Edward Ramirez: The Working for Dignity undergraduate research project is a result of the work of hundreds of undergraduate students in collaboration with the California Legal Rural Assistance (CRLA), the Day Worker’s Center, and Santa Cruz County community members and workers. While the overall project required the efforts of a large number of undergraduate students researching, conducting surveys and interviews, analyzing data, and designing an interactive website, I was responsible deciding the final selection of images that would be utilized for the visual representation of this project. My goal for this project is to give honor to individuals who are often not given the respect they deserve by our society. The processes through which these images are created are key for the manifestation of this body of work. In order to thematically connect the topic of labor with image production, I chose to create my images through analog processes that were both time consuming and physically draining. The incorporation of found objects is another unifying aspect of this project. Pallets are utilized throughout many types of work, often enduring large amounts of weight, harsh conditions, and are undervalued for their service. The workers depicted often experience the same conditions and disrespect that these items receive. By choosing to incorporate items that were once discarded, I returned functionality to the object and created a platform where the workers could be honored.
Local Santa Cruz: Tell us about the art you’ll be showing in Art/Now/Next . Why have you chosen the pieces that will be on display and what do they mean to you?
Edward Ramirez: The art I will be displaying at the Art/Now/Next show will be a selection of photolithography prints and alcohol pallet transfers that honor and respect the individuals that are workers within Santa Cruz county. My focus was specifically on day laborers because they are at times some of the most vulnerable individuals within our county due to their legal status or inability to communicate in English. While working at the Day Worker Center of Santa Cruz County, I connected with workers and they would express to me the horrors they would sometimes experience/encounter during a day’s work. I wanted these individuals to receive the honor and respect they should deserve so I decided to follow them during a day of work and take their portrait in order to try to honor and respect the work they do. Many times, low wage workers are often overlooked and unappreciated within society but they are often the individuals doing the most strenuous types of work.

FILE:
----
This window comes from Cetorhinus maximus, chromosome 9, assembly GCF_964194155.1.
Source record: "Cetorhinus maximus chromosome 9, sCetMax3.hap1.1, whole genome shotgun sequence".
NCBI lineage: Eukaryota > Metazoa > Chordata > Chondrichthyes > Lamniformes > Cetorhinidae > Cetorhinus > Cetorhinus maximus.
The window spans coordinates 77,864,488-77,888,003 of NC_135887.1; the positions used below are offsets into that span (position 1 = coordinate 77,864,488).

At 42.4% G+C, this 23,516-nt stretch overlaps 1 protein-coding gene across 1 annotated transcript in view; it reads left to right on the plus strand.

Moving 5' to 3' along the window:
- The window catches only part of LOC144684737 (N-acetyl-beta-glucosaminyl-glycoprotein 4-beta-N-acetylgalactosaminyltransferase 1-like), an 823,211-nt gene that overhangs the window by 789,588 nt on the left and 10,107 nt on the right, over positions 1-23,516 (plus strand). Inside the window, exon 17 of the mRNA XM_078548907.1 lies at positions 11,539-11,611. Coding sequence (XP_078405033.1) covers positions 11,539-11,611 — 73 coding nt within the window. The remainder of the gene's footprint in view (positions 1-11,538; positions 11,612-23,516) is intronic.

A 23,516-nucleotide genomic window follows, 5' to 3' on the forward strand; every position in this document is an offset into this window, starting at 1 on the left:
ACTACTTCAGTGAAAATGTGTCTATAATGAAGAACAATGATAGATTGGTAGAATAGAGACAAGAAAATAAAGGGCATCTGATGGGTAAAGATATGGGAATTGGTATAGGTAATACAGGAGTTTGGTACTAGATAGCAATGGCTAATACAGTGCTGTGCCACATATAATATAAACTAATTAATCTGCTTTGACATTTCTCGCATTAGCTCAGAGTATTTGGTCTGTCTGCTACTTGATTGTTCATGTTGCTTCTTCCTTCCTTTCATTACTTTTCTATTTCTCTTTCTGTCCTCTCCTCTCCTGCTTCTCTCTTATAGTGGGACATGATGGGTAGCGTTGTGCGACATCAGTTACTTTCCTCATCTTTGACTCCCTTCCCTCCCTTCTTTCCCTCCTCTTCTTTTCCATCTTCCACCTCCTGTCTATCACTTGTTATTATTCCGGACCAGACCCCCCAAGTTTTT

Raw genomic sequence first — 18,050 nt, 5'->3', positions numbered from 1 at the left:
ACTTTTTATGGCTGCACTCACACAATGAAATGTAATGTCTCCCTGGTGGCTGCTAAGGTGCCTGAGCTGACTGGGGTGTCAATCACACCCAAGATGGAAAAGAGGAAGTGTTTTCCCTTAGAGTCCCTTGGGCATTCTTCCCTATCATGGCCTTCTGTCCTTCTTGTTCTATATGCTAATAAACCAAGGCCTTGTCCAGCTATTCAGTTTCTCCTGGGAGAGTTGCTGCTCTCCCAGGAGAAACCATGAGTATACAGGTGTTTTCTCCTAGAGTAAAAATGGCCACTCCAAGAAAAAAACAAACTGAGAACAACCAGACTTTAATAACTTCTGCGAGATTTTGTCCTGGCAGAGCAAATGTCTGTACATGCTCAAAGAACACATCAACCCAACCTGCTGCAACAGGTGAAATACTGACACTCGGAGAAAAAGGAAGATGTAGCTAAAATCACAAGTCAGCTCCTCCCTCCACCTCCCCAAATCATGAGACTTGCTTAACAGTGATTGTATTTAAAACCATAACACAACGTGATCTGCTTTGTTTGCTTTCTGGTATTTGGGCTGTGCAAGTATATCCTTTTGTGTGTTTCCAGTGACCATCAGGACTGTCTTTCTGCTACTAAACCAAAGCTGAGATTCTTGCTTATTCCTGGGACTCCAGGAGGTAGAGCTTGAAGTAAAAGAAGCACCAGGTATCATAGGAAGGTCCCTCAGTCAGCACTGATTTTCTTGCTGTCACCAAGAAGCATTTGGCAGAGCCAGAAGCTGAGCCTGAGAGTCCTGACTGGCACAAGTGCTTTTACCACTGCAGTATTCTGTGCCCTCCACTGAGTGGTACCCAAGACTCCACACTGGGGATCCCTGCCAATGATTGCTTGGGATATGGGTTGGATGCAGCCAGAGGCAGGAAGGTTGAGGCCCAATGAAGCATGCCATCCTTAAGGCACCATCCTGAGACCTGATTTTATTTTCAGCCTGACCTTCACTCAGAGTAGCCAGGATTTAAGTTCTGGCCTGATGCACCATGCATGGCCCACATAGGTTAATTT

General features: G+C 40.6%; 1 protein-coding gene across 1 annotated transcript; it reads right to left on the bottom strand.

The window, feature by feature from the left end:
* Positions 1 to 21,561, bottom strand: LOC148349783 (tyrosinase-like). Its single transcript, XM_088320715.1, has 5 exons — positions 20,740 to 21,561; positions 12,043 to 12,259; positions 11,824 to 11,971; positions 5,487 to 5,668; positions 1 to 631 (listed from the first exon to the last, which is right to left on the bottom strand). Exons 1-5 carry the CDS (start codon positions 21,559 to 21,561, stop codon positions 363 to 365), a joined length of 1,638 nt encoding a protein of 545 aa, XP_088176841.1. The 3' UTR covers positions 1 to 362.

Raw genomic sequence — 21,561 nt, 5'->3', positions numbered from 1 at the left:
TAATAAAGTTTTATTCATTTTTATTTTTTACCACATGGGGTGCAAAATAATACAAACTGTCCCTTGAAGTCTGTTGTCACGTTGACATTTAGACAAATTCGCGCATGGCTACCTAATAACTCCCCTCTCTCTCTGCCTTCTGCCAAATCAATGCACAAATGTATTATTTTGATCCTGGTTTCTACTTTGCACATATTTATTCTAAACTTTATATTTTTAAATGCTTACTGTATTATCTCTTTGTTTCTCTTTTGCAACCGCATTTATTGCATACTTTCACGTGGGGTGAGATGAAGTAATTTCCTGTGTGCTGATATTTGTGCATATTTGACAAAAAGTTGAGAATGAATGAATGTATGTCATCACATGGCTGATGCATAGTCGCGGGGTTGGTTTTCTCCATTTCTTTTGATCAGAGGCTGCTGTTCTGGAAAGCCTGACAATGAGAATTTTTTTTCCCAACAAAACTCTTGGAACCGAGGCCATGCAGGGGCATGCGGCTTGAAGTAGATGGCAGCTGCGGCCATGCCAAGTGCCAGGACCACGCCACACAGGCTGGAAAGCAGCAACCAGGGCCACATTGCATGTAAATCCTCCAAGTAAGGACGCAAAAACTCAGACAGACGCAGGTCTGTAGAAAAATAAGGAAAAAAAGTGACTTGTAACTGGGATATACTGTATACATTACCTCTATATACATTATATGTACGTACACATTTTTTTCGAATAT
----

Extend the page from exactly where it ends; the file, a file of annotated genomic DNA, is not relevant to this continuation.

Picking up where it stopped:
My parents are both low wage workers, my mother has been cleaning houses for over 30 years. I remembered going to help my mom clean huge mansions in Beverly Hills. My father worked in a sewing shop for most of my adolescence and recently transferred to a food packing company. Unfortunately, he was asked to “retire” because he was too old for the most recent company he was working at. I photograph and honor workers because I see the eyes of my parents within the people I photograph. I do it to give honor to the workers I photograph; to let them know that their hard work will pay off for their children. I am a product of low wage workers and I have no shame in saying that. Without my parent’s struggle, I know I would not have gone as far as I have gotten. I owe them my life and continue to assist my family whenever the are need.
Meet Edward Ramirez and experience his work in person at the Art/Now/Next Opening Reception: First Friday, December 1, 6-8pm at the Santa Cruz Art League.
Follow this artist on Instagram: @muy_yum_